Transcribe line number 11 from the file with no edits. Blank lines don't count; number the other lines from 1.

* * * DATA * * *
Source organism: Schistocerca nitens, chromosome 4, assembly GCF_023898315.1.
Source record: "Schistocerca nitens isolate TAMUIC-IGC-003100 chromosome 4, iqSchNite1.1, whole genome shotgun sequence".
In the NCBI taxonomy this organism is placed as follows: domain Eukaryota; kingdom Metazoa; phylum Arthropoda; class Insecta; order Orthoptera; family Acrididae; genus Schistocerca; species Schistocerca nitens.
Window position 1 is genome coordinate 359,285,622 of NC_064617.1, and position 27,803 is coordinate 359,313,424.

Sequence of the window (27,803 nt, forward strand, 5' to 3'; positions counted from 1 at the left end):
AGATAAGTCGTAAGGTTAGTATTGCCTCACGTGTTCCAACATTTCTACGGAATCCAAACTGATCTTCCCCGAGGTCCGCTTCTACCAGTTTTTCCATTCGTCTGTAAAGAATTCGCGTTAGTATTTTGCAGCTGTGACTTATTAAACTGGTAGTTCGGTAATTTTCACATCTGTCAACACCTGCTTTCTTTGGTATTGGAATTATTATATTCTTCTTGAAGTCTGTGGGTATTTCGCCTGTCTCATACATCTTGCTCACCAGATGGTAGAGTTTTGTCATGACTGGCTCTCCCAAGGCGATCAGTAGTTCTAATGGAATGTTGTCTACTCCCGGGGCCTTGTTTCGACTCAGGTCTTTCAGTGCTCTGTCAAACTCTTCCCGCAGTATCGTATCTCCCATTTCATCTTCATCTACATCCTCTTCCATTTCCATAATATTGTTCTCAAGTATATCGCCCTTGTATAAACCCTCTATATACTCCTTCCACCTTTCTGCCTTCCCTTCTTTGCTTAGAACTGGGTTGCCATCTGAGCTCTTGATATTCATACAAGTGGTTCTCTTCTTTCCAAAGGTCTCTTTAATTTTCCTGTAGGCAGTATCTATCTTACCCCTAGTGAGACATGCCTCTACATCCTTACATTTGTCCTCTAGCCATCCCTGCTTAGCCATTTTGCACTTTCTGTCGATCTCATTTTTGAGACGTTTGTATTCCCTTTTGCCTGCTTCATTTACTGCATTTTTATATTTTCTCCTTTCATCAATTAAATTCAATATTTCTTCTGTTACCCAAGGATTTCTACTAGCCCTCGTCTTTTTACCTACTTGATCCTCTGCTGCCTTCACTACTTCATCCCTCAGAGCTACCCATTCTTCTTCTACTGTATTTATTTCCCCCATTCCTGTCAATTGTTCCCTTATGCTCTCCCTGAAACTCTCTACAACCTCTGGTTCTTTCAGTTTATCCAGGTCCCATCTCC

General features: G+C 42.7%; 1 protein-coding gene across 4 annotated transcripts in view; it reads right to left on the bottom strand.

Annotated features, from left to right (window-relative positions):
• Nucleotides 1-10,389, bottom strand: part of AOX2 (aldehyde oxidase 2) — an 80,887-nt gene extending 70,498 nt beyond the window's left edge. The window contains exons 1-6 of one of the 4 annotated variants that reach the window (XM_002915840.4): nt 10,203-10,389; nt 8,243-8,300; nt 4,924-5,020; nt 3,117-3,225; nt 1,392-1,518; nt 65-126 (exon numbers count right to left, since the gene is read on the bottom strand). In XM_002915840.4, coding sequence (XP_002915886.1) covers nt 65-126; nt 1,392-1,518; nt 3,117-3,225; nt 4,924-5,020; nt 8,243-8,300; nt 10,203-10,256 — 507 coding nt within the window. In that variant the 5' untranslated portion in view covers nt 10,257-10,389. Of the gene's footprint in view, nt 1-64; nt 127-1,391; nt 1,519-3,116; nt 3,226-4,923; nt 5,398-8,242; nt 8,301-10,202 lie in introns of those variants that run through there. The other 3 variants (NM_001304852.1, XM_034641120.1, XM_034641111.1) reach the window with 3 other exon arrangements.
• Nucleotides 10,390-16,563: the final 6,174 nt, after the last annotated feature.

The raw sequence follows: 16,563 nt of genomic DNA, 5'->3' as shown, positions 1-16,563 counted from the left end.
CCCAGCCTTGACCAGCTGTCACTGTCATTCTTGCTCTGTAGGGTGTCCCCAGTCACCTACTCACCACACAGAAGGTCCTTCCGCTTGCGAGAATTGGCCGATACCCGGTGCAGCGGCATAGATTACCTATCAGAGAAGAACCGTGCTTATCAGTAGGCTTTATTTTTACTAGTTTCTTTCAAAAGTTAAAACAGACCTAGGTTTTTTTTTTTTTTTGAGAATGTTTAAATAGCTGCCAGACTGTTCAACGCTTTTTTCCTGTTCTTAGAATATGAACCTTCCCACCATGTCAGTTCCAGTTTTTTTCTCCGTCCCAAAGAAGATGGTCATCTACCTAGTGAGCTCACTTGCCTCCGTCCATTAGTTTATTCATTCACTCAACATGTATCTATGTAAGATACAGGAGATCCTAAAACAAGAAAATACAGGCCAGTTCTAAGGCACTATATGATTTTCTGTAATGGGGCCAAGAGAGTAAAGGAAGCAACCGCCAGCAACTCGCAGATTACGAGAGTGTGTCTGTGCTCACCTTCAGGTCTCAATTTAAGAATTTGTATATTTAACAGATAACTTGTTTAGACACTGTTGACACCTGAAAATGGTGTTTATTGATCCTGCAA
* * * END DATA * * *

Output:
The raw sequence follows: 16,563 nt of genomic DNA, 5'->3' as shown, positions 1-16,563 counted from the left end.